The Meatrix, everywhere?

 

Foods are more just what’s served on a plate. There is a whole cultural, environmental, economic, scientific, and political complex web behind the production and the consumption. Knowing how widely different all these notions are, varying from one society to another, just as depicted in these photos, would it be possible to find a standardized concept of what’s good for human health?

Below is a series of some of the photographs and the comments by a food critic and chairman of the judges Jay Rayner, featured in the 2016 Food Photographer Contest. Most of the photos made their takers win in their respective categories. The first criterion is that the photograph has to be of food. However to have a good score, photographers must have an analytical eye, picking upon ironies behind the production of food.

The Grand Kitchen Shoeb Faruqee

The Grand Kitchen – by Shoeb Faruqee (Bangladesh)

Winner of the Champagne Taittinger Food for Celebration category

“A very narrow landscape in a smoky room, showing a major cooking operation for a lot of people,” says Rayner. “There are huge cauldrons, and there’s a very deep umber brown, painterly quality to this. And that divided the judges: some thought it a bit too murky.”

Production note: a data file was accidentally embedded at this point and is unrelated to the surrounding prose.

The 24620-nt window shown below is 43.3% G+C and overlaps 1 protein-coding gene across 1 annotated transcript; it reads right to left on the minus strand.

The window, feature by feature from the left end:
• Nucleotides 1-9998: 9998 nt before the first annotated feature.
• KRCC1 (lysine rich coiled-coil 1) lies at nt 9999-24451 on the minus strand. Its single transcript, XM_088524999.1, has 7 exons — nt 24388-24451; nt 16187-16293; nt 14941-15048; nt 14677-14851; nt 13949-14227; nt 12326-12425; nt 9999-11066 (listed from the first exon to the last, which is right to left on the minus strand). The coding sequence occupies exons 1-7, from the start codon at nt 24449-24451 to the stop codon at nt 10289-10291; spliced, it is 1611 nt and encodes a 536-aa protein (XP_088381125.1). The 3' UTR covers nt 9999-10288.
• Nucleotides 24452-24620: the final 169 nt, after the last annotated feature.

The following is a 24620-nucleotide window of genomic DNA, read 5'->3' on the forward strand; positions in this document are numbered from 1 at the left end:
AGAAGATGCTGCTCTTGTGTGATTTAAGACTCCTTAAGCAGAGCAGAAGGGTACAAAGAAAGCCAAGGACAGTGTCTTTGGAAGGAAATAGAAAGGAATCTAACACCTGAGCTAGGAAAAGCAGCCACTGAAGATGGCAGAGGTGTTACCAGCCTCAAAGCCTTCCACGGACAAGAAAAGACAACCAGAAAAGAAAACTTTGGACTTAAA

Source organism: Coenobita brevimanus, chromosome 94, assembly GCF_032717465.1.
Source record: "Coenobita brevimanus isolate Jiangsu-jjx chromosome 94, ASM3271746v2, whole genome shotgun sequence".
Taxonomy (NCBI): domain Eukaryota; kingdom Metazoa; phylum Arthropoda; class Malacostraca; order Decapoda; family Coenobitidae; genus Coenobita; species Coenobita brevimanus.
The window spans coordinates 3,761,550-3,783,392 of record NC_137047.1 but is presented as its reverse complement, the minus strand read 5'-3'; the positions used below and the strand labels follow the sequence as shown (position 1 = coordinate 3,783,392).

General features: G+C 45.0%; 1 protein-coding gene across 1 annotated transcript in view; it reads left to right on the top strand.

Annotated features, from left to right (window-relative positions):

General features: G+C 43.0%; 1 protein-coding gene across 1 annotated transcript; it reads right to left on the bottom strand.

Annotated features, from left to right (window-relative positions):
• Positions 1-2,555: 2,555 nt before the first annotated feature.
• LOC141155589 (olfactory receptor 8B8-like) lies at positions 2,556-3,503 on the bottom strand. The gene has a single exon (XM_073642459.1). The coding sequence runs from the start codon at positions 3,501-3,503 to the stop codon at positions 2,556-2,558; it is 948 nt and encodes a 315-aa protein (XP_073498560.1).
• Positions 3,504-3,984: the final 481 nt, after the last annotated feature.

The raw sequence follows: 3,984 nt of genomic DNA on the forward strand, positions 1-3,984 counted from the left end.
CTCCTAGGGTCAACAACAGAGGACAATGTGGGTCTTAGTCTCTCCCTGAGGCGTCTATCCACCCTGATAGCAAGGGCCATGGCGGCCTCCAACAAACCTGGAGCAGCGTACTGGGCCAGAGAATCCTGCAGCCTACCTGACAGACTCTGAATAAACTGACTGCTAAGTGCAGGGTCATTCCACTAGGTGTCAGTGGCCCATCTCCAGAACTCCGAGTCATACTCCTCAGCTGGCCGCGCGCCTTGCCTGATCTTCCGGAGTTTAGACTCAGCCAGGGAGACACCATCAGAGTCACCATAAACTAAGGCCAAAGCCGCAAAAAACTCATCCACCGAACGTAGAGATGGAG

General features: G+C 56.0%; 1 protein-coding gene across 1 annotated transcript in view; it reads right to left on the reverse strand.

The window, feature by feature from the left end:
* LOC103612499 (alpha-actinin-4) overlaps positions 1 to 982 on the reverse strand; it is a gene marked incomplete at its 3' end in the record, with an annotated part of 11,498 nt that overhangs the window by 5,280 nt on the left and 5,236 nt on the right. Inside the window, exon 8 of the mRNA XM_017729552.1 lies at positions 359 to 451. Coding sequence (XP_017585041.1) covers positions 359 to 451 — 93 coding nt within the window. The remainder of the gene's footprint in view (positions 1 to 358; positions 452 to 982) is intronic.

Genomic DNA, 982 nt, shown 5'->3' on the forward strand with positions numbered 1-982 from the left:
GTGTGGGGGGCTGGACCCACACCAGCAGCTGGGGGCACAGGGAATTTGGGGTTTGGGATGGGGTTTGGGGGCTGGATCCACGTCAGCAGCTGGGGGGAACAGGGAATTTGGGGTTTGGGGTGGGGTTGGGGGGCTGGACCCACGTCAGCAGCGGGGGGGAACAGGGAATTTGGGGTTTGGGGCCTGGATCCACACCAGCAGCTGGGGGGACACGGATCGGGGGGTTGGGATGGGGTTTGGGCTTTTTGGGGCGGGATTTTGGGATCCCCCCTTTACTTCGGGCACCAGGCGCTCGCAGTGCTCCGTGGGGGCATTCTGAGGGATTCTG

“But one of the acute details, in the right-hand corner, a chap with only one arm cooking over a brazier. He’s there, and that’s what he does. It’s a terrific photograph.”
Appreciate every piece by Marcin Jucha

Appreciate every piece – by Marcin Jucha (UK)

Winner of the Politics of Food category

“There are three guys preparing meat in Cuba – one is holding a pig’s head. It’s a grimy, grimy room – and they are doing it to the very end of the animal,” explains Rayner. “They are overseen by an image of Jesus on the wall. The bottles on the table have the quality of an altar, with the light casting a shadow. It’s an unattractive space, from which has emerged a quite extraordinarily beautiful photograph. “I think it’s very much a statement – in a time of poverty, you take every bit of the food you can.”

Chiken Cheese Toastie by Jean Cazals

Chicken Cheese toastie – by Jean Cazals (UK)

Winner of the Marks and Spencer Food Portraiture category

“This does look like a classic piece of advertising photography,” explains Rayner. “It’s beautifully, beautifully done. The cheese is oozing, it’s glossy. “It’s hilarious in its outrageousness. It’s voluptuous. It’s like some sexy model of the food world.”
Treasure of the Sea by Olimpia Davies

Treasure of the Sea – by Olimpia Davies

Winner of the Food Bloggers category

“We talked about this one an awful lot,” says Rayner of this next image – which also includes an octopus. “We have some tentacles, and then a big tangle of squid ink pasta.

“Really I don’t know whether you would want to eat this, or wear it as a hat. It’s a very striking image, but it starts to take you away from food. You could put it on your wall and enjoy it a lot. I am not sure, though, that you would actually want to eat it.
Source:

http://www.bbc.com/news/magazine-36074328

 

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